next to their lost loved one’s headstone in silent prayer. It’s here that you will find Army Staff Sergeant Alex Conrad, a local Hamilton High School graduate and special operations soldier killed in the line of duty just last year. We especially honor the sacrifice of those families today.
As we continue to move farther east and cross the Atlantic, we find Western Europe and North Africa dotted with 21 American military cemeteries where over 100,000 Americans are buried.
At the Normandy American Cemetery, situated just uphill from that historic beach, we can walk among 9,300 graves of America’s bravest from WWII …… and a single grave from WWI.
It’s at Normandy, inscribed at the cemetery’s entrance pavilion, where we find the immortal words of Sergeant John Ellery who said … “You can manufacture weapons ….and you can purchase ammunition, ….but you can’t buy valor and you can’t pull heroes off an assembly line.”
Among Normandy’s graves, we can find President Theodore Roosevelt’s eldest son, Ted Junior, who at 56 was the oldest to land during D-day. He would receive the Medal of Honor for his actions on that beach but would not survive the war. As many of you know, he had been instrumental in the establishment of the American Legion after WWI. Ted had been gassed and wounded during the summer of 1918, then had returned to Europe to serve his nation again in a second world war.
At Normandy, Ted is buried right next to the only world war one grave in that cemetery. That grave belongs to his brother, and President Roosevelt’s youngest son, Quentin. Quentin had been killed in 1918 in aerial combat when he was only 20. He had been buried in an isolated gravesite until, a few years after the end of WWII, he was moved to the Normandy cemetery where he lies today, side by side with his brother.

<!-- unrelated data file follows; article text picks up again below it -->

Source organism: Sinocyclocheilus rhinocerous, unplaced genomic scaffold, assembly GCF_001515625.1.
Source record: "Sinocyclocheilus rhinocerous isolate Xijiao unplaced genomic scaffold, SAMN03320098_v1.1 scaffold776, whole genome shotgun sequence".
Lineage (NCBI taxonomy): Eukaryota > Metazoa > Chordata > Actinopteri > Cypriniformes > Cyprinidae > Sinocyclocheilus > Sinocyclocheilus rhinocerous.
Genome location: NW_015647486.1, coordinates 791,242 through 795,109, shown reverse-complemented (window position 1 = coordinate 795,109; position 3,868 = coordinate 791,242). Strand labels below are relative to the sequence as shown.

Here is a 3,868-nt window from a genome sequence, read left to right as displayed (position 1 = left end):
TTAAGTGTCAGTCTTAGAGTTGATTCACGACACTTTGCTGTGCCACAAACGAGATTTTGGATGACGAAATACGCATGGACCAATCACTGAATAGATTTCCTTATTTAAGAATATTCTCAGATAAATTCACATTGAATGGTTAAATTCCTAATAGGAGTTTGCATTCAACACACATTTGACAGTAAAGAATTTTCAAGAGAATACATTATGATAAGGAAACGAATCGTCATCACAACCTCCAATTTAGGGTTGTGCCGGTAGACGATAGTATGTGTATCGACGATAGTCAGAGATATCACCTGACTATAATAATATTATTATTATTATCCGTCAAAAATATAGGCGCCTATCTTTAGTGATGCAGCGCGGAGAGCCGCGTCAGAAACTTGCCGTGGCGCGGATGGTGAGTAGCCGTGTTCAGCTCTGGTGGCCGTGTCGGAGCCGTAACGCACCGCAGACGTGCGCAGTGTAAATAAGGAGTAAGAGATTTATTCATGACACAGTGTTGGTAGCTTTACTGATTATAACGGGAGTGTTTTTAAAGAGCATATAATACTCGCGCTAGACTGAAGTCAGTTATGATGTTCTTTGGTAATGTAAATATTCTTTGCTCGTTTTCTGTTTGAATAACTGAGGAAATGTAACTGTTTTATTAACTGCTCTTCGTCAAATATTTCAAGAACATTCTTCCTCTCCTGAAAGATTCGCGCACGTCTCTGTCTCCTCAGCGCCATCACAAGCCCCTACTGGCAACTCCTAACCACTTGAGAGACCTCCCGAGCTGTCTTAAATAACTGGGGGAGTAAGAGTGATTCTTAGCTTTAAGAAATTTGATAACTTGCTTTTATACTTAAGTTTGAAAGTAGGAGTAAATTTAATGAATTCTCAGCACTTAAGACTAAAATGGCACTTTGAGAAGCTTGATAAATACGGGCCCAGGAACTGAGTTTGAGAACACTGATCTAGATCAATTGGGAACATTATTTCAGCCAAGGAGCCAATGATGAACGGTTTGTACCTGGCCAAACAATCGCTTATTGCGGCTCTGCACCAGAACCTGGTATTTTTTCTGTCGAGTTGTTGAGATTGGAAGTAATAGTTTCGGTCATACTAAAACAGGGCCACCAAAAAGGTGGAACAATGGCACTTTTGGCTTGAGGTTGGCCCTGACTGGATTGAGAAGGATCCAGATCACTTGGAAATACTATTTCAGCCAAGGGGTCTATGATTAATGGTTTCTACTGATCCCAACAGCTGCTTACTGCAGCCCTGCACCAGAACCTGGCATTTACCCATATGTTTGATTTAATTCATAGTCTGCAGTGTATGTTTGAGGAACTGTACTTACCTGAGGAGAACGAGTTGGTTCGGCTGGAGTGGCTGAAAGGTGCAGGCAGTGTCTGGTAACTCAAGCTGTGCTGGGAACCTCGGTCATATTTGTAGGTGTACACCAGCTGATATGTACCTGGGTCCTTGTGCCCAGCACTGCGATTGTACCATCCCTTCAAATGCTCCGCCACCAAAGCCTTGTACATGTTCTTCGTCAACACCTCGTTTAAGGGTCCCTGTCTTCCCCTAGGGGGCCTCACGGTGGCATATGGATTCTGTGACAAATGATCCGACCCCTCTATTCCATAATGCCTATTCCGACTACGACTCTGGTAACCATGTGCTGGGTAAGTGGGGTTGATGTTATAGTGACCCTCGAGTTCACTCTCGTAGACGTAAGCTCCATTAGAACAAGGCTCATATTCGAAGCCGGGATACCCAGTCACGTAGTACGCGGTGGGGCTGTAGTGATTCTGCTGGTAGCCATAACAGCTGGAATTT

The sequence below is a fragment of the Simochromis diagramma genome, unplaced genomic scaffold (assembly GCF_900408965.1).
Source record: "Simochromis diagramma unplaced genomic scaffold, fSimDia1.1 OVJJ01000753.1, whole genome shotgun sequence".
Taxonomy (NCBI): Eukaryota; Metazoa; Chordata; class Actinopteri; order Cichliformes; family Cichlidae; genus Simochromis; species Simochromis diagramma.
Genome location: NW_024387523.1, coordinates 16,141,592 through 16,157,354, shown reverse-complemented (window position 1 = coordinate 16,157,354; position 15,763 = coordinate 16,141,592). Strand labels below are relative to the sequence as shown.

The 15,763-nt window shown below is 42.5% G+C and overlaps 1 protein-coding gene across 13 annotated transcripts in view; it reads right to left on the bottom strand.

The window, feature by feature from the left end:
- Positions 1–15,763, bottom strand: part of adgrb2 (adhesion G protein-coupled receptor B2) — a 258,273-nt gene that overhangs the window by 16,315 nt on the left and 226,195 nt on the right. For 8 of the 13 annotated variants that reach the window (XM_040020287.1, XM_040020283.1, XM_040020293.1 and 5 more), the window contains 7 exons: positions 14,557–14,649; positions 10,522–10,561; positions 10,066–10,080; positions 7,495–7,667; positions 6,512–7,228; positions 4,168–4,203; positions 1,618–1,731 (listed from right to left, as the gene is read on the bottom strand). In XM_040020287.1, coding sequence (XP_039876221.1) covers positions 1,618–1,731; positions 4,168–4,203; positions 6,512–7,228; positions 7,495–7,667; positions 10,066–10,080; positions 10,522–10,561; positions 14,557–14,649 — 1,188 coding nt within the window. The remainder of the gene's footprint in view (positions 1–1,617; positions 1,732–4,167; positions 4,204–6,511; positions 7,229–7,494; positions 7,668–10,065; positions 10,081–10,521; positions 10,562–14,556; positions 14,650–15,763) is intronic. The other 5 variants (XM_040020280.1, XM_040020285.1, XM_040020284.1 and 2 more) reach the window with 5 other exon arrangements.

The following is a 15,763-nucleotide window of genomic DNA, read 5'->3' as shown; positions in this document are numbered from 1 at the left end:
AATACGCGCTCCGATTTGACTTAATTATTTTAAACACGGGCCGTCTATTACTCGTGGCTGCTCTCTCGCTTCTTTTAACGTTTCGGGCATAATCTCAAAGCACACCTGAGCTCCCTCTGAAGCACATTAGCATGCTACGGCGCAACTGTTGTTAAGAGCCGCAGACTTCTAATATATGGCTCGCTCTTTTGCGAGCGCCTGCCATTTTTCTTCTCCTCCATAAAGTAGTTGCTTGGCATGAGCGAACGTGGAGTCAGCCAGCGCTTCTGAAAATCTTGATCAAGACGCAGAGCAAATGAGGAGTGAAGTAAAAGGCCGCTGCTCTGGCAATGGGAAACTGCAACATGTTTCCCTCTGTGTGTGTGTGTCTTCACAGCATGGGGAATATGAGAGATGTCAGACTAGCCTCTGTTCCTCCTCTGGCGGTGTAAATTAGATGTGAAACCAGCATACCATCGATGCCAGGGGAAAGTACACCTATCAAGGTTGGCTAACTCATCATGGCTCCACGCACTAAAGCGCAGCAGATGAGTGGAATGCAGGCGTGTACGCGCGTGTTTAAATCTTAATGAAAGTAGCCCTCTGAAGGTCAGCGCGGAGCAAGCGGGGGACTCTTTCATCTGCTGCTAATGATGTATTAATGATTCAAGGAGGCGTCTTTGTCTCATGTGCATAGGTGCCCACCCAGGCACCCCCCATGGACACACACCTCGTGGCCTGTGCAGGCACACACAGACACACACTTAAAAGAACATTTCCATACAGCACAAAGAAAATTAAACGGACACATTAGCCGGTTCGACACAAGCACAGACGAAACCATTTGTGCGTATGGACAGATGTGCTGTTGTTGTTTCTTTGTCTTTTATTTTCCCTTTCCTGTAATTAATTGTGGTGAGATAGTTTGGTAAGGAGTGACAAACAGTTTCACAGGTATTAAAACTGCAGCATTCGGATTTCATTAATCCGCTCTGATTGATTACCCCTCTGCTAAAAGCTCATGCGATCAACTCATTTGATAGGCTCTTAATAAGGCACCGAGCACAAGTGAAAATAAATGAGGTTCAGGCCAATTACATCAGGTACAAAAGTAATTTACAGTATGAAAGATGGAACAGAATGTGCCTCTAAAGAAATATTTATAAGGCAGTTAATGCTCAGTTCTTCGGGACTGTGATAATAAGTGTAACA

As I mentioned earlier, it was just about 20 years ago that I found myself in France, about 300 miles to the east of Normandy. I was with my unit and we were participating in a combined military exercise. While there, I made time to visit three local military cemeteries.
I first visited a French military cemetery to pay my respects. It was in a bit of disrepair….crumbling headstones and unkept grounds greeted my eyes……those young French soldiers had been forgotten.
Next, I came upon a German military cemetery…..and found a group of young military cadets doing their best to maintain those German graves, marked by metal crosses, so far from home. Their countrymen were remembered.
Last, I visited the American military cemetery at St Mihiel…over 40 beautifully landscaped acres containing 4,153 graves and a memorial to 284 missing in action. There I found a cemetery employee on his hands and knees moving from white marble headstone to white marble headstone along a perfectly aligned row of graves. Carefully, he sanded each to ensure they were a pristine white. I was
proud that the Americans buried there were not only remembered, they were cared for and honored each and every day. And on this day, we remember the sacrifice, often made in faraway lands, of our servicemembers.
At noon today, our flag will move from half to full staff and the memory of the fallen will be raised by the living. We will not let time dim the glory of their deeds but resolve that on this and all future Memorial Days to not let their sacrifice be in vain, but to rise up in their stead and continue the fight for liberty and for a bold future… for our children……our grandchildren….. and for our great nation.